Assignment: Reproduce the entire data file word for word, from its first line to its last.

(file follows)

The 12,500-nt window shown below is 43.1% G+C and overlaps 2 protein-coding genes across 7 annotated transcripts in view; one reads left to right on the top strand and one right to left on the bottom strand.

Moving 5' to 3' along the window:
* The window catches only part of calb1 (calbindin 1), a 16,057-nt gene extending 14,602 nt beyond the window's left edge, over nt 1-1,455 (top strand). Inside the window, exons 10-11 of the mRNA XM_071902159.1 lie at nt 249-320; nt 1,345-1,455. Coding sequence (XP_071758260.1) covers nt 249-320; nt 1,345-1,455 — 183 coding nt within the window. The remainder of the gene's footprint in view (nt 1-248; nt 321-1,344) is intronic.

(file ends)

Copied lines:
The 12,500-nt window shown below is 43.1% G+C and overlaps 2 protein-coding genes across 7 annotated transcripts in view; one reads left to right on the top strand and one right to left on the bottom strand.

Moving 5' to 3' along the window:
* The window catches only part of calb1 (calbindin 1), a 16,057-nt gene extending 14,602 nt beyond the window's left edge, over nt 1-1,455 (top strand). Inside the window, exons 10-11 of the mRNA XM_071902159.1 lie at nt 249-320; nt 1,345-1,455. Coding sequence (XP_071758260.1) covers nt 249-320; nt 1,345-1,455 — 183 coding nt within the window. The remainder of the gene's footprint in view (nt 1-248; nt 321-1,344) is intronic.